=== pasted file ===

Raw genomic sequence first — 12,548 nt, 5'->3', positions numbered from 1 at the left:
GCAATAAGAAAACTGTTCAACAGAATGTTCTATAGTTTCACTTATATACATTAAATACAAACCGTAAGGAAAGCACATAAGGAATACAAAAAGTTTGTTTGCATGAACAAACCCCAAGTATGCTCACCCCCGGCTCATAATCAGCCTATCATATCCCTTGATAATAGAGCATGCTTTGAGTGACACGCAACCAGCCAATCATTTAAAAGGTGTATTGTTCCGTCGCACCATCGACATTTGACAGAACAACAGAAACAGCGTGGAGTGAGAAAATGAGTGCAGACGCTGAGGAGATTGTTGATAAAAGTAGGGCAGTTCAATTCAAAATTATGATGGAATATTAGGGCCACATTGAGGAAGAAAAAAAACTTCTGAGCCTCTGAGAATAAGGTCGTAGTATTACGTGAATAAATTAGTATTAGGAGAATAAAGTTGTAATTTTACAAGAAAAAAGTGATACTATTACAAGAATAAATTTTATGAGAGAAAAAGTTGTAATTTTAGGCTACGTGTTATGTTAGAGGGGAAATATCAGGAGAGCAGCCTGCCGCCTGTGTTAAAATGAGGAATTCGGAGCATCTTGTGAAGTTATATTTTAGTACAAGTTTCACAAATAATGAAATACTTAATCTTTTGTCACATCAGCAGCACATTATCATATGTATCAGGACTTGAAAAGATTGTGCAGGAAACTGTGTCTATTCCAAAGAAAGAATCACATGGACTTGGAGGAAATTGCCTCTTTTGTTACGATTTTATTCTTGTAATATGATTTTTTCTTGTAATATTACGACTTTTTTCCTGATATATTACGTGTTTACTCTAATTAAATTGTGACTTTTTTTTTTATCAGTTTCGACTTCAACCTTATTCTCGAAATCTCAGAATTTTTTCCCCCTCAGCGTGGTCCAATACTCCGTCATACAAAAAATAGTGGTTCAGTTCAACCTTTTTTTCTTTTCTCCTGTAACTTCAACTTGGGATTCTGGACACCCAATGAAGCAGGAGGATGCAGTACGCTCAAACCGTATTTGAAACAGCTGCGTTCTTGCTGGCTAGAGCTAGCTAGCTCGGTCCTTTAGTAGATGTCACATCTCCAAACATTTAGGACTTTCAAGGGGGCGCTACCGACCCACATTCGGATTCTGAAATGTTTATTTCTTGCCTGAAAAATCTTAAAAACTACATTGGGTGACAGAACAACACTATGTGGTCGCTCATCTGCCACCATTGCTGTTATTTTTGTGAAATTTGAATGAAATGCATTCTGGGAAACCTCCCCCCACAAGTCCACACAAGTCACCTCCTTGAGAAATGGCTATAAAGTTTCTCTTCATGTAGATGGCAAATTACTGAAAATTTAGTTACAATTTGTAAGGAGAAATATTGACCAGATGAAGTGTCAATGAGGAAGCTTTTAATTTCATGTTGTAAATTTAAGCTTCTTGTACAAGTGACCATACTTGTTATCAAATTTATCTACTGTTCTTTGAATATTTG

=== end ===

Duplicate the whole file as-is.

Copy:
Raw genomic sequence first — 12,548 nt, 5'->3', positions numbered from 1 at the left:
GCAATAAGAAAACTGTTCAACAGAATGTTCTATAGTTTCACTTATATACATTAAATACAAACCGTAAGGAAAGCACATAAGGAATACAAAAAGTTTGTTTGCATGAACAAACCCCAAGTATGCTCACCCCCGGCTCATAATCAGCCTATCATATCCCTTGATAATAGAGCATGCTTTGAGTGACACGCAACCAGCCAATCATTTAAAAGGTGTATTGTTCCGTCGCACCATCGACATTTGACAGAACAACAGAAACAGCGTGGAGTGAGAAAATGAGTGCAGACGCTGAGGAGATTGTTGATAAAAGTAGGGCAGTTCAATTCAAAATTATGATGGAATATTAGGGCCACATTGAGGAAGAAAAAAAACTTCTGAGCCTCTGAGAATAAGGTCGTAGTATTACGTGAATAAATTAGTATTAGGAGAATAAAGTTGTAATTTTACAAGAAAAAAGTGATACTATTACAAGAATAAATTTTATGAGAGAAAAAGTTGTAATTTTAGGCTACGTGTTATGTTAGAGGGGAAATATCAGGAGAGCAGCCTGCCGCCTGTGTTAAAATGAGGAATTCGGAGCATCTTGTGAAGTTATATTTTAGTACAAGTTTCACAAATAATGAAATACTTAATCTTTTGTCACATCAGCAGCACATTATCATATGTATCAGGACTTGAAAAGATTGTGCAGGAAACTGTGTCTATTCCAAAGAAAGAATCACATGGACTTGGAGGAAATTGCCTCTTTTGTTACGATTTTATTCTTGTAATATGATTTTTTCTTGTAATATTACGACTTTTTTCCTGATATATTACGTGTTTACTCTAATTAAATTGTGACTTTTTTTTTTATCAGTTTCGACTTCAACCTTATTCTCGAAATCTCAGAATTTTTTCCCCCTCAGCGTGGTCCAATACTCCGTCATACAAAAAATAGTGGTTCAGTTCAACCTTTTTTTCTTTTCTCCTGTAACTTCAACTTGGGATTCTGGACACCCAATGAAGCAGGAGGATGCAGTACGCTCAAACCGTATTTGAAACAGCTGCGTTCTTGCTGGCTAGAGCTAGCTAGCTCGGTCCTTTAGTAGATGTCACATCTCCAAACATTTAGGACTTTCAAGGGGGCGCTACCGACCCACATTCGGATTCTGAAATGTTTATTTCTTGCCTGAAAAATCTTAAAAACTACATTGGGTGACAGAACAACACTATGTGGTCGCTCATCTGCCACCATTGCTGTTATTTTTGTGAAATTTGAATGAAATGCATTCTGGGAAACCTCCCCCCACAAGTCCACACAAGTCACCTCCTTGAGAAATGGCTATAAAGTTTCTCTTCATGTAGATGGCAAATTACTGAAAATTTAGTTACAATTTGTAAGGAGAAATATTGACCAGATGAAGTGTCAATGAGGAAGCTTTTAATTTCATGTTGTAAATTTAAGCTTCTTGTACAAGTGACCATACTTGTTATCAAATTTATCTACTGTTCTTTGAATATTTG